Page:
Josh Koscheck has an opinion about his former employer's new uniforms. | Photo: Dave Mandel/Sherdog.com
Josh Koscheck swears he isn’t bitter about the conclusion of his UFC tenure.
If some of his sentiments seem harsh, well, that’s because Koscheck has never been one to tread lightly when it comes to expressing an opinion. “The Ultimate Fighter 1” veteran concluded his 25-fight stint with the Las Vegas-based promotion in March, when he fell to Erick Silva at UFC Fight Night “Maia vs. LaFlare.”
That marked Koscheck’s fifth consecutive loss within the promotion, prompting many to question whether it was time for him to retire. At the time, Koscheck wasn’t ready to make a commitment either way.
“I can’t comment on that right now. I need to go home. I need to re-evaluate life, re-evaluate my career. Just kind of take some time away,” Koscheck said on Fox Sports 1 after the fight. “I told Dana, I’ll call you in a couple weeks and we’ll figure out something. I told him I’d like to fight somebody my own age for once.”
As it turned out, Koscheck’s dicussions with the promotion he has called home since 2005 didn’t amount to much, leaving the veteran fighter to sign with UFC rival Bellator MMA.
“It wasn’t much of a conversation. It lasted about two seconds,” Koscheck told Sherdog.com. “So here I am now with Bellator. What they [the UFC] proposed didn’t suit Josh Koscheck. It was a new fight contract, and it wasn’t something that I wanted to get into because I’d be tied up into a s--t Reebok deal right now and not be able to make any money whatsoever. At the end of the day it’s business for me, and I’ve got to get paid.”
For Koscheck, part of getting paid involves the ability to pursue his fair market value, including sponsorships. According to Koscheck, that wouldn’t happen in the UFC, which officially implements its Reebok outfitting policy next week ahead of UFC 189. When that happens, all fighters under the Zuffa banner will be required to wear Reebok apparel at UFC Fight Week and Fight Night events, with compensation determined by tenure.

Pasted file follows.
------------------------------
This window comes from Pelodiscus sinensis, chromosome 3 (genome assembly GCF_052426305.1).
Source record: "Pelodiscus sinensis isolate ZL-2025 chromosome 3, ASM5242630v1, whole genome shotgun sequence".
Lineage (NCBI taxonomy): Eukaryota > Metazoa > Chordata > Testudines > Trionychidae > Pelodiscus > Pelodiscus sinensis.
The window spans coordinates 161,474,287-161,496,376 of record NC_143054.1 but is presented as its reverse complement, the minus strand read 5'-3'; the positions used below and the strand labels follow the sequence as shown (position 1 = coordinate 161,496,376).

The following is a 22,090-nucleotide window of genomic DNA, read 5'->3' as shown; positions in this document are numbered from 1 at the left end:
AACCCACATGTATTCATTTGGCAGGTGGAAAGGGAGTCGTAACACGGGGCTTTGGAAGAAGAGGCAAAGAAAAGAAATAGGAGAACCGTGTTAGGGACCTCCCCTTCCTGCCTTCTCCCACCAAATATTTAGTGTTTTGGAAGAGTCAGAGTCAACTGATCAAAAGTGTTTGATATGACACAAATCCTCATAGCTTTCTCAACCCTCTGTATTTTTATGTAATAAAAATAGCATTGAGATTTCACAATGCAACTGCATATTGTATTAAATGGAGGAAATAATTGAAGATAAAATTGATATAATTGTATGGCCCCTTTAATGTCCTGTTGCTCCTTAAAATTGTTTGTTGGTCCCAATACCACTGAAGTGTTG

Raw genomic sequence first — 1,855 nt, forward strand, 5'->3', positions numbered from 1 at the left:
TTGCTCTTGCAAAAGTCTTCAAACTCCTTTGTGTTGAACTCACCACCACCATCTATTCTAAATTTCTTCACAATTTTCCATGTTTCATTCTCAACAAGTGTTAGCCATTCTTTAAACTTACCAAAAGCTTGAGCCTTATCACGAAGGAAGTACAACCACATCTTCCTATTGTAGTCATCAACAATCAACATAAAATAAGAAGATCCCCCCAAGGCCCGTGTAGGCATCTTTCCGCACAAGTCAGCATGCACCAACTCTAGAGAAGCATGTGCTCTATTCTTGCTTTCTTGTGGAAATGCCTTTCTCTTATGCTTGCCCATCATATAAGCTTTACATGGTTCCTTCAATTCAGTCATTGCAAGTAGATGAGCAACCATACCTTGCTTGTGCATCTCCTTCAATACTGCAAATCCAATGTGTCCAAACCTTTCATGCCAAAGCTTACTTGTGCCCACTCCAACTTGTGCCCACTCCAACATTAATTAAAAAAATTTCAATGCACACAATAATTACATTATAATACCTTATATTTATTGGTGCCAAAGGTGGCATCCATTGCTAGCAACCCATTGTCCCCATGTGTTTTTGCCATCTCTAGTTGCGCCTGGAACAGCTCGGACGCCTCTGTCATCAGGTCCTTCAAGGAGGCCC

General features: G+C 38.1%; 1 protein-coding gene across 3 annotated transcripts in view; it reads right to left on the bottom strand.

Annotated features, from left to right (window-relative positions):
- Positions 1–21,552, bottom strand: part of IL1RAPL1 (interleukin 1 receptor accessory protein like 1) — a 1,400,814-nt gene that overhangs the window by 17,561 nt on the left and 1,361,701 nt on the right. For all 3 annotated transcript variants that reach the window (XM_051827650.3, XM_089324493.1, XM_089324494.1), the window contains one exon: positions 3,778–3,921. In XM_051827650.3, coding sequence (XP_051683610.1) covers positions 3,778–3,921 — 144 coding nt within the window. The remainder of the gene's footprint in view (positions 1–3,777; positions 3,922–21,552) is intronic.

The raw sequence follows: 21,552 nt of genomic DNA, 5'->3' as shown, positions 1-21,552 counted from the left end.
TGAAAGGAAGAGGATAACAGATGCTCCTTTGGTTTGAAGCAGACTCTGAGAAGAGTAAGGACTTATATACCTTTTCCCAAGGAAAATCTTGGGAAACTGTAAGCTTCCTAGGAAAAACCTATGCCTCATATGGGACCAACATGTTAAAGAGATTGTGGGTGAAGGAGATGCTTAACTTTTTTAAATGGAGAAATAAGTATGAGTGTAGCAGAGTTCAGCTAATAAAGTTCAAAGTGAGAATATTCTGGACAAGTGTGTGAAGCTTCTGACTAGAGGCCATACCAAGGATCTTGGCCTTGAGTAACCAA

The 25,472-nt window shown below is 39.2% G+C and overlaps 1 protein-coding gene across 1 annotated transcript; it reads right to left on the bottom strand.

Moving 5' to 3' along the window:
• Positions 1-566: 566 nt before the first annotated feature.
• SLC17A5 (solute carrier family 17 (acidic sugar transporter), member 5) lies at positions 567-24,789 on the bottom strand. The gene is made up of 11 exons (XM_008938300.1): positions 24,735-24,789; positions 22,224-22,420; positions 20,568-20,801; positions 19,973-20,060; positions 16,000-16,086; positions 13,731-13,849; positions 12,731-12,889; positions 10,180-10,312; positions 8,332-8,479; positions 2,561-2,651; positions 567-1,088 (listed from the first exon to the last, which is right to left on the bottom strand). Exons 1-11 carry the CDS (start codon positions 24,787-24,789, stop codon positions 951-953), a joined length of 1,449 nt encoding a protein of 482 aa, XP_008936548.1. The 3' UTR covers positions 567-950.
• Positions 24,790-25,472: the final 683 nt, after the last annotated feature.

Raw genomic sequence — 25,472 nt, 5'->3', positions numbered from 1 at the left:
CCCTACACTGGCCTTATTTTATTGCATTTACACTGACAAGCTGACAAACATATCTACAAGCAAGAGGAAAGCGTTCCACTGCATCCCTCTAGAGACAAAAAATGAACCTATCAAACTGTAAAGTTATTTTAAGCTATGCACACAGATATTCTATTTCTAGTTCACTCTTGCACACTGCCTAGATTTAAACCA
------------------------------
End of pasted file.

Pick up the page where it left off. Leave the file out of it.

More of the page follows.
“[The Reebok deal is] not good for the fighters. There’s zero chance that the fighters are gonna get 90 percent or 100 percent of this money,” he said. “Zero chance of that. We all know that; that’s a big lie. I think it’s definitely part of the deal. Ever since the UFC started going to a sponsor tax, it killed us. It killed all the fighters. It drove sponsorship down. You have guys taking stuff for $500 when they should’ve been getting $10,000 for it.”
Koscheck wasn’t completely free from association with deal, however. When the UFC unveiled the Fight Kit uniforms on Tuesday, a Reebok shirt with Koschek’s name was initially available for purchase. That did not sit well with the 37-year-old New York native.
“I know that they did a Koscheck shirt. They don’t have that right. I had that apparel carved out of my contract when I was negotiating with the UFC,” he said. “I fight for Bellator now. I’ll probably give Bellator the right to do whatever they want in apparel, but I did not give the UFC that right. I believe that Reebok and them are going to be getting legal notices in the next day or so from my attorney to take that s--t down because it’s horrible. It’s not good for the fighters. Not at all.”
Koscheck was a polarizing figure on the initial season of “TUF,” and his on-camera rivalry with Chris Leben was instrumental to the reality show’s success. Koscheck came to be viewed as a heel from his time on the cast, and that persona stuck with him during a successful UFC career. He earned notable victories over the likes of Diego Sanchez, Chris Lytle, Frank Trigg, Paul Daley and Matt Hughes during his promotional tenure and came up short in a bid for welterweight gold against Georges St. Pierre in 2010.
Like many of his “TUF 1” brethren, Koscheck will always be associated with the UFC’s rise to prominence in the national sporting consciousness. With that in mind, Koscheck says he was a little disappointed not to hear from UFC brass upon his exit.
“I haven’t spoke to anybody at the UFC. They’ve never picked up the phone and called med. That’s shame on them,” Koscheck said. “A guy that puts  fights, 12 years and does what he did for that organization and they can’t pick up the phone and call him? Shame on them. They should’ve picked up the phone. Dana White and Lorenzo should have picked up the phone personally and called me and said, ‘Hey, we can’t match this agreement, good luck, thank you.’
“But they didn’t. But I’m not bitter about that because I’ve got big daddy Scott Coker, who stepped up and believed in Josh Koscheck. I can’t be thankful enough to Scott Coker for taking this chance on me.”